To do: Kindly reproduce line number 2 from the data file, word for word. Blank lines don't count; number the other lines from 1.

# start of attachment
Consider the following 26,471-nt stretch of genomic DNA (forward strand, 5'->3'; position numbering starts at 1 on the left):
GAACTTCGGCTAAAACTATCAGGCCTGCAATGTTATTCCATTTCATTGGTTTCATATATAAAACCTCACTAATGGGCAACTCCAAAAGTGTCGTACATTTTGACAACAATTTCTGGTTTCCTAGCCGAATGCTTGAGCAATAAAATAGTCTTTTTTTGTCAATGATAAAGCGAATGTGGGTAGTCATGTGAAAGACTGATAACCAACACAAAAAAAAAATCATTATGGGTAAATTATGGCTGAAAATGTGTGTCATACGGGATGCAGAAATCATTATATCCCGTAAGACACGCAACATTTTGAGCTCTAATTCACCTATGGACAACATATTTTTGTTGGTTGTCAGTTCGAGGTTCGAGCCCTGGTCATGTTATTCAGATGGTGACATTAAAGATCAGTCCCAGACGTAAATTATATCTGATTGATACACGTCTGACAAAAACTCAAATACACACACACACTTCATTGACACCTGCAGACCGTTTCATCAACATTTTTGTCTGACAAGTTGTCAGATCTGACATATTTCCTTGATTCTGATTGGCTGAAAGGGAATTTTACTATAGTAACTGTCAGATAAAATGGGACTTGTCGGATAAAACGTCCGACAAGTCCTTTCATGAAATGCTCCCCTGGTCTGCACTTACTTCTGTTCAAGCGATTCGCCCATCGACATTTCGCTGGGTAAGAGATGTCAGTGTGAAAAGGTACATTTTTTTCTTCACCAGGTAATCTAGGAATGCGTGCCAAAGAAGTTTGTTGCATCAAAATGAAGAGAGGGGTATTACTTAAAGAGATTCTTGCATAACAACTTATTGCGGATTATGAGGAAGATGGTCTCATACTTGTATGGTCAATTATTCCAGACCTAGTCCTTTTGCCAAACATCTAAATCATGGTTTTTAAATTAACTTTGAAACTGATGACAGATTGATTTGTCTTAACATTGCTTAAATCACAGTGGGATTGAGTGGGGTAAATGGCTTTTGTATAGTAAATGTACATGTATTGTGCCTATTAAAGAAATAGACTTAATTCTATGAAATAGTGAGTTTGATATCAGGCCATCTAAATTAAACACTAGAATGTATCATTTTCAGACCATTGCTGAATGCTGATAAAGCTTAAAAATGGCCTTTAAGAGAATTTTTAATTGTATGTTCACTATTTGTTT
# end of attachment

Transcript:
GAACTTCGGCTAAAACTATCAGGCCTGCAATGTTATTCCATTTCATTGGTTTCATATATAAAACCTCACTAATGGGCAACTCCAAAAGTGTCGTACATTTTGACAACAATTTCTGGTTTCCTAGCCGAATGCTTGAGCAATAAAATAGTCTTTTTTTGTCAATGATAAAGCGAATGTGGGTAGTCATGTGAAAGACTGATAACCAACACAAAAAAAAAATCATTATGGGTAAATTATGGCTGAAAATGTGTGTCATACGGGATGCAGAAATCATTATATCCCGTAAGACACGCAACATTTTGAGCTCTAATTCACCTATGGACAACATATTTTTGTTGGTTGTCAGTTCGAGGTTCGAGCCCTGGTCATGTTATTCAGATGGTGACATTAAAGATCAGTCCCAGACGTAAATTATATCTGATTGATACACGTCTGACAAAAACTCAAATACACACACACACTTCATTGACACCTGCAGACCGTTTCATCAACATTTTTGTCTGACAAGTTGTCAGATCTGACATATTTCCTTGATTCTGATTGGCTGAAAGGGAATTTTACTATAGTAACTGTCAGATAAAATGGGACTTGTCGGATAAAACGTCCGACAAGTCCTTTCATGAAATGCTCCCCTGGTCTGCACTTACTTCTGTTCAAGCGATTCGCCCATCGACATTTCGCTGGGTAAGAGATGTCAGTGTGAAAAGGTACATTTTTTTCTTCACCAGGTAATCTAGGAATGCGTGCCAAAGAAGTTTGTTGCATCAAAATGAAGAGAGGGGTATTACTTAAAGAGATTCTTGCATAACAACTTATTGCGGATTATGAGGAAGATGGTCTCATACTTGTATGGTCAATTATTCCAGACCTAGTCCTTTTGCCAAACATCTAAATCATGGTTTTTAAATTAACTTTGAAACTGATGACAGATTGATTTGTCTTAACATTGCTTAAATCACAGTGGGATTGAGTGGGGTAAATGGCTTTTGTATAGTAAATGTACATGTATTGTGCCTATTAAAGAAATAGACTTAATTCTATGAAATAGTGAGTTTGATATCAGGCCATCTAAATTAAACACTAGAATGTATCATTTTCAGACCATTGCTGAATGCTGATAAAGCTTAAAAATGGCCTTTAAGAGAATTTTTAATTGTATGTTCACTATTTGTTT